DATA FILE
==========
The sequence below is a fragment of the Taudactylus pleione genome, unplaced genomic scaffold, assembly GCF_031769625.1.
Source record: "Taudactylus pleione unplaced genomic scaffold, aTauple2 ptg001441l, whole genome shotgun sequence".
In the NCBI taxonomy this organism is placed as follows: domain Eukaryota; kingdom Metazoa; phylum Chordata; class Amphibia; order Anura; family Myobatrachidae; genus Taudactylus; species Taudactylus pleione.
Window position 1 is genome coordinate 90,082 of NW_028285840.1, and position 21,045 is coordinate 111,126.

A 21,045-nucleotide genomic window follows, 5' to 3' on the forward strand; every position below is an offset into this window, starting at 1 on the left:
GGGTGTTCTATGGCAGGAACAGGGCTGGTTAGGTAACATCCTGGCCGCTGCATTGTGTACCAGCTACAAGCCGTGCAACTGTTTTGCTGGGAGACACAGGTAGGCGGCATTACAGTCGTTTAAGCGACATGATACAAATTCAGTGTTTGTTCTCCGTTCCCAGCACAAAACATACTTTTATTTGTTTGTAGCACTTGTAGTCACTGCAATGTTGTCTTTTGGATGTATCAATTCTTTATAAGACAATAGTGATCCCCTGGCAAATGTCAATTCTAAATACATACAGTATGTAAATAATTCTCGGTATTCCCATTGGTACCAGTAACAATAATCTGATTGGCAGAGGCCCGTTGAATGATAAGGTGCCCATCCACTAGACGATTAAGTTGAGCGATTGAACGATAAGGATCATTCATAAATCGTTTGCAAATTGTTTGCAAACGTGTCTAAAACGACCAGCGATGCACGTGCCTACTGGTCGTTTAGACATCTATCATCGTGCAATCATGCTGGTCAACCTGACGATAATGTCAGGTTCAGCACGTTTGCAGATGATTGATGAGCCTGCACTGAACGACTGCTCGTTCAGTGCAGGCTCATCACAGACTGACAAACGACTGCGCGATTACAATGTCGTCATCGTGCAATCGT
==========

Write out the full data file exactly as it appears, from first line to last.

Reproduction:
The sequence below is a fragment of the Taudactylus pleione genome, unplaced genomic scaffold, assembly GCF_031769625.1.
Source record: "Taudactylus pleione unplaced genomic scaffold, aTauple2 ptg001441l, whole genome shotgun sequence".
In the NCBI taxonomy this organism is placed as follows: domain Eukaryota; kingdom Metazoa; phylum Chordata; class Amphibia; order Anura; family Myobatrachidae; genus Taudactylus; species Taudactylus pleione.
Window position 1 is genome coordinate 90,082 of NW_028285840.1, and position 21,045 is coordinate 111,126.

A 21,045-nucleotide genomic window follows, 5' to 3' on the forward strand; every position below is an offset into this window, starting at 1 on the left:
GGGTGTTCTATGGCAGGAACAGGGCTGGTTAGGTAACATCCTGGCCGCTGCATTGTGTACCAGCTACAAGCCGTGCAACTGTTTTGCTGGGAGACACAGGTAGGCGGCATTACAGTCGTTTAAGCGACATGATACAAATTCAGTGTTTGTTCTCCGTTCCCAGCACAAAACATACTTTTATTTGTTTGTAGCACTTGTAGTCACTGCAATGTTGTCTTTTGGATGTATCAATTCTTTATAAGACAATAGTGATCCCCTGGCAAATGTCAATTCTAAATACATACAGTATGTAAATAATTCTCGGTATTCCCATTGGTACCAGTAACAATAATCTGATTGGCAGAGGCCCGTTGAATGATAAGGTGCCCATCCACTAGACGATTAAGTTGAGCGATTGAACGATAAGGATCATTCATAAATCGTTTGCAAATTGTTTGCAAACGTGTCTAAAACGACCAGCGATGCACGTGCCTACTGGTCGTTTAGACATCTATCATCGTGCAATCATGCTGGTCAACCTGACGATAATGTCAGGTTCAGCACGTTTGCAGATGATTGATGAGCCTGCACTGAACGACTGCTCGTTCAGTGCAGGCTCATCACAGACTGACAAACGACTGCGCGATTACAATGTCGTCATCGTGCAATCGT